Uganda’s main problem is not Museveni, Besigye, but Umeme

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By Jannette Mugisha
Evidence on how no economy can progress or employ its resources maximum without affordable electricity is overwhelming in Uganda. Our electricity distributer UEDCL signed off their primary role through a lease and management agreement to Umeme Ltd effective 2005.

In 2005, Peak demand was 380 megawatts while available supply was 190MW creating a deficit of another 190 MW megawatts leading to load shedding. Today in 2017, Peak demand has risen to just about 550 MW while available supply ready for consumption is 700 MW (We have more than 150MW of undemanded power). Karuma and Isimba will double available electricity to anything north of 1400MW
In 2005, total consumer connections was 298,000 while that figure is now 1,100,000 customers (Consumers more than tripled but consumption has failed to even double). During the same period interval, Uganda’s population rose from an estimate of 25 million to 40 million.

The proportion of the population using electricity for home cooking and cottage industries like bakeries has fallen flat. Evidence is found in the forest cover that has reduced from 4 to 1.8 million hectares between 2005 and 2015

The UBOS, Uganda National Household Surveys (UNHS) between 2005/06 and 2016/17 have clearly shown how as a country, we have lost the poverty battle to PRODUCTIVITY of our agricultural outputs.
The problem

Using the Q4, 2016 period, Umeme bought a kilowatt hour or a unit of electricity at Shs. 260.9/= and sold it to you on your yaka meter Shs.696.9/= for a domestic consumer (This figure excludes 18% VAT). This big margin between buying and selling price borders treason or what in Luganda they call okulya munsi yo olukwe.
The distribution tariff is so high that you will probably never get a publication of the Weighted Average Distribution Tariff in Uganda under the Umeme regime.

It’s no longer commercially viable to do agro processing without stealing electricity due to the tariff level. Maize our staple crop is sold by poor farmers at as low as Shs.500 as farm gate price because the value chain must factor in an affordable end user price that is affordable to all households including the urban poor.

Over to you the economists in Bank of Uganda and Ministry of Finance, Planning and Economic Development, Uganda to continue blaming the slowing economy on poor rains and our failure to re-export Chinese made merchandise to South Sudan.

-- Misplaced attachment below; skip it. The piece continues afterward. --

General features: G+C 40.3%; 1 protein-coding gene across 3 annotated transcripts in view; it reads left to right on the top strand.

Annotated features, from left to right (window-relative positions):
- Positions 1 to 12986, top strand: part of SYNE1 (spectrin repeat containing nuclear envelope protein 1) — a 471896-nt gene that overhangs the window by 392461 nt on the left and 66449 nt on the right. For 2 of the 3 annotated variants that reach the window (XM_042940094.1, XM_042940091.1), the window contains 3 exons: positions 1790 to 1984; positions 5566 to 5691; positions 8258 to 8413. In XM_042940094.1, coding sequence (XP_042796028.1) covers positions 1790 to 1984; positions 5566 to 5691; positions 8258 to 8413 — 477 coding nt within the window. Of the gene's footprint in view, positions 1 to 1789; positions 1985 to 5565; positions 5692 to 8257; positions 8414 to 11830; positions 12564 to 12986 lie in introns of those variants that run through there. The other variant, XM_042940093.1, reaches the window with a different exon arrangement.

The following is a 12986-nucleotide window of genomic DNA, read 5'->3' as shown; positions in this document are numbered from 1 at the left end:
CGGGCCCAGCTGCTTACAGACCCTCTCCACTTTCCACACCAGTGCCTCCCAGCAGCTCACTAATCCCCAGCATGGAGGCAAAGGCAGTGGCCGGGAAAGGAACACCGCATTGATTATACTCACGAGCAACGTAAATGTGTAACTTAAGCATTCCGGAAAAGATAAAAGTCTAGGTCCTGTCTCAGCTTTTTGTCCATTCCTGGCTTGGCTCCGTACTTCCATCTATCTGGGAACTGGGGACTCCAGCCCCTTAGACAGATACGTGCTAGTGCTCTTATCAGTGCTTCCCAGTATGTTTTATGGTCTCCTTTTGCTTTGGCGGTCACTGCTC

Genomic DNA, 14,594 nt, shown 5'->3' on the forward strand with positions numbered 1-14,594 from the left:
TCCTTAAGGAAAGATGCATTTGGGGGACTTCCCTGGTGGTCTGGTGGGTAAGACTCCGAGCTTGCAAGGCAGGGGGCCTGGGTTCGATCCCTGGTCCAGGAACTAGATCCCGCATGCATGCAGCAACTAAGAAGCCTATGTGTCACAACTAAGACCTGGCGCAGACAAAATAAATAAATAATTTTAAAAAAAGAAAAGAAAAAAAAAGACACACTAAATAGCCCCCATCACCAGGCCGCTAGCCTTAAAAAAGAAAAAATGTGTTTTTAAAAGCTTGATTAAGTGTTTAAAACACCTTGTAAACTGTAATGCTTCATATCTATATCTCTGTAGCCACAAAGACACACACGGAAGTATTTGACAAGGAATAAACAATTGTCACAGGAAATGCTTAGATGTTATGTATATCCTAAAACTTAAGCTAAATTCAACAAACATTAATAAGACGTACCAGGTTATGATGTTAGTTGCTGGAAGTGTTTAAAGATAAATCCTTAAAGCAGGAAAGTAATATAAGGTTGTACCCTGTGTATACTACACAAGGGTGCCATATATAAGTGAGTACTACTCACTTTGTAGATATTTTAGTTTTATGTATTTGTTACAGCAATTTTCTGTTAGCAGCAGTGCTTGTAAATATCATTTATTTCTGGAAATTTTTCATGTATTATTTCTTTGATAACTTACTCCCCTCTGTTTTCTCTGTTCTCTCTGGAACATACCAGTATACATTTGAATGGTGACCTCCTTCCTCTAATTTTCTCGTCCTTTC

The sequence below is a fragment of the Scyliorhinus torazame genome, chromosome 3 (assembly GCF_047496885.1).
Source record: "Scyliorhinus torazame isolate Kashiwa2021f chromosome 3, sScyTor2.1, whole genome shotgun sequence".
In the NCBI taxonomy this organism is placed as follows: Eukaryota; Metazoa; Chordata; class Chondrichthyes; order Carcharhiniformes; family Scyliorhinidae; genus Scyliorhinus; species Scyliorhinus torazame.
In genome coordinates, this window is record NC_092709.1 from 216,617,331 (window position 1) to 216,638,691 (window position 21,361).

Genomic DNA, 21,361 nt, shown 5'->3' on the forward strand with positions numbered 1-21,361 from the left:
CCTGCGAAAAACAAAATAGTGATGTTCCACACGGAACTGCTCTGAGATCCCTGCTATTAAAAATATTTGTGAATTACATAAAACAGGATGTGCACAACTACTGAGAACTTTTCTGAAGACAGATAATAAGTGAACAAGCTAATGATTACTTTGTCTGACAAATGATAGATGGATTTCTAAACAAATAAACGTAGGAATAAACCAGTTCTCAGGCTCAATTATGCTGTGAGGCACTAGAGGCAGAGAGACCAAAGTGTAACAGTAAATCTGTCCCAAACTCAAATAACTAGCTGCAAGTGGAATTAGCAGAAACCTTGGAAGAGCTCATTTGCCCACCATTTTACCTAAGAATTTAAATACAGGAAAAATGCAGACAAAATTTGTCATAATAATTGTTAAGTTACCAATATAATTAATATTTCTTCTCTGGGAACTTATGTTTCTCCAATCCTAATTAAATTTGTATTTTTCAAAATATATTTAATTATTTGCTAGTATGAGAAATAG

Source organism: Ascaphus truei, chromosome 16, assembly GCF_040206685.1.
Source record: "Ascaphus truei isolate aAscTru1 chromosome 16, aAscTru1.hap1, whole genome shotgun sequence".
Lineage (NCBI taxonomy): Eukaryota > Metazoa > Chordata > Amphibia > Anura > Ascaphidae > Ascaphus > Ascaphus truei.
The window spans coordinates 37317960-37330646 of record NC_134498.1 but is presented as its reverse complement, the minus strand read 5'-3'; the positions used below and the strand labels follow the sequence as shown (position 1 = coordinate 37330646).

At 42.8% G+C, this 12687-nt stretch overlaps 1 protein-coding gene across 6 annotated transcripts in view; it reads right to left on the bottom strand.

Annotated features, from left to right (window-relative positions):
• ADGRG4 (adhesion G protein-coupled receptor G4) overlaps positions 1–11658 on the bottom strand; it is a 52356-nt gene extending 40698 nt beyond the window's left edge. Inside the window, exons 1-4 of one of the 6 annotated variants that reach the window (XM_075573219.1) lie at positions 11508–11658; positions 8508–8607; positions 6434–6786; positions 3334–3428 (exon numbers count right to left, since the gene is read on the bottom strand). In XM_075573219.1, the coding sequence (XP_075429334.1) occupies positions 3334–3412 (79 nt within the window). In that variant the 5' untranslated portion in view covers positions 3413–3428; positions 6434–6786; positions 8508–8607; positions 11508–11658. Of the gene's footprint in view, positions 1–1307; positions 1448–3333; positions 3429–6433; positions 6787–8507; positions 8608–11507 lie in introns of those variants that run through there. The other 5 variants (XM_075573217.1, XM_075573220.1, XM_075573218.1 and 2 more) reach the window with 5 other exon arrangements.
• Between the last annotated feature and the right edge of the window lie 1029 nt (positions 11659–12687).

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READ: Who exactly owns UMEME?- contract renewal is as treacherous as treason

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  1. I leave here a tariff adjustment methodology for Janette and her readers. Supply had never created its own demand. Put Money in people’s pockets( through employment), they will then afford the electricity.

    Janette will never explain how the energy sector should be financed, irrespective of who is at the reigns. Secondly, i challenge her to post the tariffs in areas that are not managed by Umeme. What tariff does UEDCL charge in the territories they are in charge of?

  2. Why are you comparing the bulk supply tariff to the domestic tariff? If over 60 percent of energy sold is taken by Industries, why then do you compare the average in one set of data( bulk supply tariff) to the largest figure in the other set of data (retail tariffs) Don’t you think you could be comparing apples with oranges?
    Secondly how much is needed to maintain and repair the grid? Where is this amount going to come from? Government Treasury? Donors? Churches and Mosques? If we can get a consistent and timely source of funds for grid maintenance then I will be very excited by your analysis.

  3. ERA is indeed in error to apply a uniform distribution tariff applying in Umeme and UEDCL areas as if they both face thesame energy losses, similar return on investment and similar income tax refunds. Put simply, ERA is in error to make it appear that Umeme and UEDCL have similar revenue requirements, whereas not

  4. David Birungi if you took time to understand the variables in the tarrif adjustment formula, you would establish that most of them were not but of the concession agreement as at 1st March 2005.

    You will establish the effects of the illegal November 2006 “amendments” contrary to the 1999 Electricity Act provisions that mandate ERA to understand regulation.

    If you have some average economic theory to refer too, you will establish the effect in terms of magnitude of electricity AVAILABILITY, ACCESSIBILITY and AFFORDABILITY on economic growth, jobs and household incomes generally

    • How much does it COST the distribution firms to serve the kWh where is it consumed? Why don’t you spew it here so that we of less economic theory can understand whether the margin between bulk tariff and end user tariff is unwarranted.

      Over to you.

  5. David, let me say that I don’t work for any of the licensed distribution companies or ERA. To respond to your question, I would refer you to the Electricity Act where you will find that ERA is supposed to answer such a privileged question.

    That not withstanding, I can refer you to the Lease and Management agreement between Umeme Limited and UEDCL. You will establish that that Umeme reports a 17% energy losses. Umeme has no pump somewhere in Uganda where megawatt hours or even a Kilowatt hour is pumped from.

    The infrastructure belongs to UEDCL not Umeme and any investment done by Umeme is unfairly compensated with the unprecedented 20% return on investment.

    Put simply, Umeme is not doing Uganda a miracle to distribute a kilowatt hour. It’s the consumer punished for all of Umeme selfishness and some times incompetency through the tariff


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